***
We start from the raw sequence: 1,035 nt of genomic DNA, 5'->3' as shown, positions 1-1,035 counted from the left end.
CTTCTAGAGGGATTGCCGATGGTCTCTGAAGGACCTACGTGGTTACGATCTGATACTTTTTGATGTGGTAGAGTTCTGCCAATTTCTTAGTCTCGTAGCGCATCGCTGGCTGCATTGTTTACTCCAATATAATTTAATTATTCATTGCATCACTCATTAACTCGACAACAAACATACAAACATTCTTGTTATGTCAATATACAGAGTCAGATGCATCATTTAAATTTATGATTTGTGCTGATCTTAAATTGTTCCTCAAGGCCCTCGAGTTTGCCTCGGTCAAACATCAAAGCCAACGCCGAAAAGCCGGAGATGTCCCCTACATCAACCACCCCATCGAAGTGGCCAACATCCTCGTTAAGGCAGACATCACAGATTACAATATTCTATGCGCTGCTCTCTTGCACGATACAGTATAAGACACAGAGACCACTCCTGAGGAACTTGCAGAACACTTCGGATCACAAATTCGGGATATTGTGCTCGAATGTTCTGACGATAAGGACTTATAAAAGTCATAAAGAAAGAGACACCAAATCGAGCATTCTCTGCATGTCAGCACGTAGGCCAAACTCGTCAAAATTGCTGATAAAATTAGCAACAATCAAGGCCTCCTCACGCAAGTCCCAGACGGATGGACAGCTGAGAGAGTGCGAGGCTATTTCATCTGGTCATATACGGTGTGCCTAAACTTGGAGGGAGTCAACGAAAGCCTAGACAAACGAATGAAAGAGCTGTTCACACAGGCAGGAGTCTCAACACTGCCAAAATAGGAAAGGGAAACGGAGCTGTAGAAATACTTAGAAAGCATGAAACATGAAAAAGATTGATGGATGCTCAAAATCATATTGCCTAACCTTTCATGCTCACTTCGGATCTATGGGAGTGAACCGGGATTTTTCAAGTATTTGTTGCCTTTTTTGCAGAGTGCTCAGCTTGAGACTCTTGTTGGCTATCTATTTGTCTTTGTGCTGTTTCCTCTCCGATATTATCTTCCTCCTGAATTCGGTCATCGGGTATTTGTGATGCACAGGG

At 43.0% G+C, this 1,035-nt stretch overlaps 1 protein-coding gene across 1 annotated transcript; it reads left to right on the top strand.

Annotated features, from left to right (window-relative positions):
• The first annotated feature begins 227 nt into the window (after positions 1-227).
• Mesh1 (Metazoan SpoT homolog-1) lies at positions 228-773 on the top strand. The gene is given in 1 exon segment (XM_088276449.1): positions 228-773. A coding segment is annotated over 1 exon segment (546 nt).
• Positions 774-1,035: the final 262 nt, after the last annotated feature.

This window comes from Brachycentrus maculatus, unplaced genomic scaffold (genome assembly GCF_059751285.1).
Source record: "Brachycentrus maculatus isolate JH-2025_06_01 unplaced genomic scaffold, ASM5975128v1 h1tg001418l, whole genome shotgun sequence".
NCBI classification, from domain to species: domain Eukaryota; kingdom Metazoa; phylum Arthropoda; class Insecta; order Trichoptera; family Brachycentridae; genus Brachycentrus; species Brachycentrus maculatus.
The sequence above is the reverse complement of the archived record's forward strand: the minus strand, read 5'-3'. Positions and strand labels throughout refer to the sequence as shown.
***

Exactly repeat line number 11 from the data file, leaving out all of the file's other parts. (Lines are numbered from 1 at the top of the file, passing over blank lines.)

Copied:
The sequence above is the reverse complement of the archived record's forward strand: the minus strand, read 5'-3'. Positions and strand labels throughout refer to the sequence as shown.